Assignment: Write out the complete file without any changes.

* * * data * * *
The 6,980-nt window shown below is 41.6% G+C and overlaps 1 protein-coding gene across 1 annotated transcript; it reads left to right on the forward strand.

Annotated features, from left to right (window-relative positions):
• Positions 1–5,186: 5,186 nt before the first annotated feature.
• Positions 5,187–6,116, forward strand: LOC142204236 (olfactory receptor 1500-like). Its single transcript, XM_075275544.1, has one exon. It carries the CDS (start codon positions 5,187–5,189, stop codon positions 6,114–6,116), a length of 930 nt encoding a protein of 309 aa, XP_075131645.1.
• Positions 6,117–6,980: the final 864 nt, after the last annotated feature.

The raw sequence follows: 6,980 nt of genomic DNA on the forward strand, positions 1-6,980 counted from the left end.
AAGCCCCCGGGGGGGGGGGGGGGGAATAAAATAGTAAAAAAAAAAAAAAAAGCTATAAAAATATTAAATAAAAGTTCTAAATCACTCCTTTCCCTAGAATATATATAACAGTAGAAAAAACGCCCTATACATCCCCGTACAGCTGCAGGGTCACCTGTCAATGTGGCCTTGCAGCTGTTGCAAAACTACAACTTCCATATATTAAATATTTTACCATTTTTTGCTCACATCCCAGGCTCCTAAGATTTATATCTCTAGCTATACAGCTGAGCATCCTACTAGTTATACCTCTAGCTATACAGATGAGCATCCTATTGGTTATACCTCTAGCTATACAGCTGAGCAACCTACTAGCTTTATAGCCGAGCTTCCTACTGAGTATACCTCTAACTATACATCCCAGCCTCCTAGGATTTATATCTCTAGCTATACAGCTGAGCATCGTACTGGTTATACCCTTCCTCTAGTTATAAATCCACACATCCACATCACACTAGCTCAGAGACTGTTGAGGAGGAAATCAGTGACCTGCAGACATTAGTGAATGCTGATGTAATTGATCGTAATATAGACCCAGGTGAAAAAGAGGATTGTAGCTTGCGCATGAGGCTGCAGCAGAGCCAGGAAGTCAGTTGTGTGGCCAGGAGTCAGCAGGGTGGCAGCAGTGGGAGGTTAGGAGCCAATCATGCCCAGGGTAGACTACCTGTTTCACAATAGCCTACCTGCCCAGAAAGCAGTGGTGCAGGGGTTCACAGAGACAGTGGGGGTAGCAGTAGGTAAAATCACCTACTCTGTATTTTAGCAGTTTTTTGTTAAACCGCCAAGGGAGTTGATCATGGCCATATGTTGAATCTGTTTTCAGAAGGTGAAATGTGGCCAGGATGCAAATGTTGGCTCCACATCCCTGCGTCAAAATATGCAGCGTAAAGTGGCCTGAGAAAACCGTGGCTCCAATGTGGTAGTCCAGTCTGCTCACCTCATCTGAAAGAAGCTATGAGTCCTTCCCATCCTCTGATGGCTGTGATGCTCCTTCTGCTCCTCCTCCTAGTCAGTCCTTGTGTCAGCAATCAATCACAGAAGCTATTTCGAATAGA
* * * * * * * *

The 6,980-nt window shown below is 41.6% G+C and overlaps 1 protein-coding gene across 1 annotated transcript; it reads left to right on the forward strand.

Annotated features, from left to right (window-relative positions):
• Positions 1–5,186: 5,186 nt before the first annotated feature.
• Positions 5,187–6,116, forward strand: LOC142204236 (olfactory receptor 1500-like). Its single transcript, XM_075275544.1, has one exon. It carries the CDS (start codon positions 5,187–5,189, stop codon positions 6,114–6,116), a length of 930 nt encoding a protein of 309 aa, XP_075131645.1.
• Positions 6,117–6,980: the final 864 nt, after the last annotated feature.

The raw sequence follows: 6,980 nt of genomic DNA on the forward strand, positions 1-6,980 counted from the left end.
AAGCCCCCGGGGGGGGGGGGGGGGAATAAAATAGTAAAAAAAAAAAAAAAAGCTATAAAAATATTAAATAAAAGTTCTAAATCACTCCTTTCCCTAGAATATATATAACAGTAGAAAAAACGCCCTATACATCCCCGTACAGCTGCAGGGTCACCTGTCAATGTGGCCTTGCAGCTGTTGCAAAACTACAACTTCCATATATTAAATATTTTACCATTTTTTGCTCACATCCCAGGCTCCTAAGATTTATATCTCTAGCTATACAGCTGAGCATCCTACTAGTTATACCTCTAGCTATACAGATGAGCATCCTATTGGTTATACCTCTAGCTATACAGCTGAGCAACCTACTAGCTTTATAGCCGAGCTTCCTACTGAGTATACCTCTAACTATACATCCCAGCCTCCTAGGATTTATATCTCTAGCTATACAGCTGAGCATCGTACTGGTTATACCCTTCCTCTAGTTATAAATCCACACATCCACATCACACTAGCTCAGAGACTGTTGAGGAGGAAATCAGTGACCTGCAGACATTAGTGAATGCTGATGTAATTGATCGTAATATAGACCCAGGTGAAAAAGAGGATTGTAGCTTGCGCATGAGGCTGCAGCAGAGCCAGGAAGTCAGTTGTGTGGCCAGGAGTCAGCAGGGTGGCAGCAGTGGGAGGTTAGGAGCCAATCATGCCCAGGGTAGACTACCTGTTTCACAATAGCCTACCTGCCCAGAAAGCAGTGGTGCAGGGGTTCACAGAGACAGTGGGGGTAGCAGTAGGTAAAATCACCTACTCTGTATTTTAGCAGTTTTTTGTTAAACCGCCAAGGGAGTTGATCATGGCCATATGTTGAATCTGTTTTCAGAAGGTGAAATGTGGCCAGGATGCAAATGTTGGCTCCACATCCCTGCGTCAAAATATGCAGCGTAAAGTGGCCTGAGAAAACCGTGGCTCCAATGTGGTAGTCCAGTCTGCTCACCTCATCTGAAAGAAGCTATGAGTCCTTCCCATCCTCTGATGGCTGTGATGCTCCTTCTGCTCCTCCTCCTAGTCAGTCCTTGTGTCAGCAATCAATCACAGAAGCTATTTCGAATAGA